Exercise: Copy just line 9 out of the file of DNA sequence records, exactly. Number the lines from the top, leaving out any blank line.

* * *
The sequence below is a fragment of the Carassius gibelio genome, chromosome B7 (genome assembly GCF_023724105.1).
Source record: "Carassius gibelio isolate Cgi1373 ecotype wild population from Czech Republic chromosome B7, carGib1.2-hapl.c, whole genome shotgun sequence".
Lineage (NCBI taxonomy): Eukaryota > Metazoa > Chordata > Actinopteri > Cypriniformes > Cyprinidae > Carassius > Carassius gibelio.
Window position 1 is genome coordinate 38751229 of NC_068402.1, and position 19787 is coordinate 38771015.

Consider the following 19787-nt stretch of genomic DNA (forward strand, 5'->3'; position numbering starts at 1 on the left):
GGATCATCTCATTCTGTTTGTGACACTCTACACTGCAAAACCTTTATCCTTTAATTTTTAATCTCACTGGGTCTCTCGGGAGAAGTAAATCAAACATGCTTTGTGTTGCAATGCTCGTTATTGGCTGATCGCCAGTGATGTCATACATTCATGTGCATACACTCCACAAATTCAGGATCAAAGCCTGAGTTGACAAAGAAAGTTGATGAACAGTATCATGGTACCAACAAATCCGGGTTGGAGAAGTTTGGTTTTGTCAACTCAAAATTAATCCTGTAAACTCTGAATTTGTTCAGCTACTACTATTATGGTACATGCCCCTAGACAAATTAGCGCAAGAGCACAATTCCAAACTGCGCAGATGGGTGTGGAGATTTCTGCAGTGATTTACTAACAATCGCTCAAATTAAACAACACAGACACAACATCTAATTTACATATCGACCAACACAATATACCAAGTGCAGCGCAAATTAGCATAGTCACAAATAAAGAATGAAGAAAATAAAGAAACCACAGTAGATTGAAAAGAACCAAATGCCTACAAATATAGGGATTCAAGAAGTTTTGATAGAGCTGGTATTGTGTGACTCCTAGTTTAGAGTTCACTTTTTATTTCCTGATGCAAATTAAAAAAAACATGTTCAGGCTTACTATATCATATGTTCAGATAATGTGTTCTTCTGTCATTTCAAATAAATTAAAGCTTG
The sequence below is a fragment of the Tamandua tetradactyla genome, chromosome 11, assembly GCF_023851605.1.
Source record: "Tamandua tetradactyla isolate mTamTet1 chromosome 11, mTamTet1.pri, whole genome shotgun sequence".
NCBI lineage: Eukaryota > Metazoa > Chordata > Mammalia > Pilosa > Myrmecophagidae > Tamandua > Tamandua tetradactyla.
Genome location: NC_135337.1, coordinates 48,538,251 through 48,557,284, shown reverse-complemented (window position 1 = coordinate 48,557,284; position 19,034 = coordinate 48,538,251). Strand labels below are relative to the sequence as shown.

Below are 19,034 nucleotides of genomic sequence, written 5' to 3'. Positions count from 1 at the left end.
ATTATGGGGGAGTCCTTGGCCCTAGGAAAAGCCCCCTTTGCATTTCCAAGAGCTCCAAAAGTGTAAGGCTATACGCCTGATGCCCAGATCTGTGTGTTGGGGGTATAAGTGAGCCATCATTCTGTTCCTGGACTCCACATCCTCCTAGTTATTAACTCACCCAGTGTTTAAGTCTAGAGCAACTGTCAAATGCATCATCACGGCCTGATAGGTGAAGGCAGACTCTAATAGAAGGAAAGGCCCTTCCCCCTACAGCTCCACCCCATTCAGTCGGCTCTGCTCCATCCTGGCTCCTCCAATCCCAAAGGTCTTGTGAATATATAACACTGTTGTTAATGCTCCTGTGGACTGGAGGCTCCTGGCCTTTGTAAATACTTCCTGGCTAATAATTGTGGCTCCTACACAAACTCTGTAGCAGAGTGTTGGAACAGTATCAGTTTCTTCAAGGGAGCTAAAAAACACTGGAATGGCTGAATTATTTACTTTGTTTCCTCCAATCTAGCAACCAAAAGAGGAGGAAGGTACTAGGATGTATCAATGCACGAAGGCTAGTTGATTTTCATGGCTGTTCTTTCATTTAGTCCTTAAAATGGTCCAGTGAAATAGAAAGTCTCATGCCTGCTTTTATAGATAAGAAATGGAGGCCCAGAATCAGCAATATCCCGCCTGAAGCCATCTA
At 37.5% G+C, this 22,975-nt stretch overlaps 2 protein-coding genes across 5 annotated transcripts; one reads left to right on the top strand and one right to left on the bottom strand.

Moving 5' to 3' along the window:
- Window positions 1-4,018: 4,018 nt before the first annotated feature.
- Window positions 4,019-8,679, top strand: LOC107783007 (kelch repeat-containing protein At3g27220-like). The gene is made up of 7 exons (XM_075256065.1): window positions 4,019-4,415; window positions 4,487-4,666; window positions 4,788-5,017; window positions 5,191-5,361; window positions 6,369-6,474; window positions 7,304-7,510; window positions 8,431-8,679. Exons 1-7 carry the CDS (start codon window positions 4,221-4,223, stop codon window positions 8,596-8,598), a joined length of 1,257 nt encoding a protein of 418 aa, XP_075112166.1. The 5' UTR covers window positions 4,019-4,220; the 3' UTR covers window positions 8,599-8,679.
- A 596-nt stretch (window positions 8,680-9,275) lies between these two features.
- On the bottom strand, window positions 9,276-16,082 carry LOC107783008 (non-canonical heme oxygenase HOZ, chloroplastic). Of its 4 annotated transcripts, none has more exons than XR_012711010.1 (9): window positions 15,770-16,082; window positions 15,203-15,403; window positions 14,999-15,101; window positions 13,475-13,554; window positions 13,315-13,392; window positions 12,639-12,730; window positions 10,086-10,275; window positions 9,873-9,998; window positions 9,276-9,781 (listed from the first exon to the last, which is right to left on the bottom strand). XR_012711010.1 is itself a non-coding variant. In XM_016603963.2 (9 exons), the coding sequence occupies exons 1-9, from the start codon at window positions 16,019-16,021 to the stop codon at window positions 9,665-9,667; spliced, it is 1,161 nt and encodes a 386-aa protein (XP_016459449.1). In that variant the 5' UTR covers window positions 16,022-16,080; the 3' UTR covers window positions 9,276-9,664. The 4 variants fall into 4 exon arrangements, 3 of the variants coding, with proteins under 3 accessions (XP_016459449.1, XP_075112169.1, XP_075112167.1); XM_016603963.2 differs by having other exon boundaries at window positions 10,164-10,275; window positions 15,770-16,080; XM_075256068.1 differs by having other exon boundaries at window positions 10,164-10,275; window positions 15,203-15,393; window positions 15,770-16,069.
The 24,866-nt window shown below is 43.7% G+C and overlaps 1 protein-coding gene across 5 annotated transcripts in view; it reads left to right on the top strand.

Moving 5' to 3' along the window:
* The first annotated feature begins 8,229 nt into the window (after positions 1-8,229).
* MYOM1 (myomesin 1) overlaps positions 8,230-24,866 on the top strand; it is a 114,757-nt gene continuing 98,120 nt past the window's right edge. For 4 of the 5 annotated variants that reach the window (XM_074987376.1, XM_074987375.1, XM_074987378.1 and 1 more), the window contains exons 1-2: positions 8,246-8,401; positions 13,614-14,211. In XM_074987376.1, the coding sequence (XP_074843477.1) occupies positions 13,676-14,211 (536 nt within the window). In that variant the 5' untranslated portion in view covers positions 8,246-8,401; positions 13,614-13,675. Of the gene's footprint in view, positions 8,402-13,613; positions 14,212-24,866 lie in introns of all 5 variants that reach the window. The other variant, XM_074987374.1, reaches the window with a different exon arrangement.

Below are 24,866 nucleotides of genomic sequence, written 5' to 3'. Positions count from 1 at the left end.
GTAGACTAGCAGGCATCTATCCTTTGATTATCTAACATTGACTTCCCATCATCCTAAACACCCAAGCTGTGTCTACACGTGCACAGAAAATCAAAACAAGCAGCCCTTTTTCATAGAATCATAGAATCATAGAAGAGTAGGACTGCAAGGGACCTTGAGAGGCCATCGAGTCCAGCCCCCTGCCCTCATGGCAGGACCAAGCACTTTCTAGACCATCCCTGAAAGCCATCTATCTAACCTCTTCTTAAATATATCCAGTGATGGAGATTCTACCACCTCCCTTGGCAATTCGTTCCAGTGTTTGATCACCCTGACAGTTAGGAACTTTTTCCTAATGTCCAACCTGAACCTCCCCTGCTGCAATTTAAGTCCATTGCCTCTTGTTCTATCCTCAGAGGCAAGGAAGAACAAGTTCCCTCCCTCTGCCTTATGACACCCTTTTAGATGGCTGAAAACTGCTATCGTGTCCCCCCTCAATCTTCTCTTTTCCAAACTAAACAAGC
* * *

NCBI lineage: Eukaryota > Metazoa > Chordata > Mammalia > Pilosa > Myrmecophagidae > Tamandua > Tamandua tetradactyla.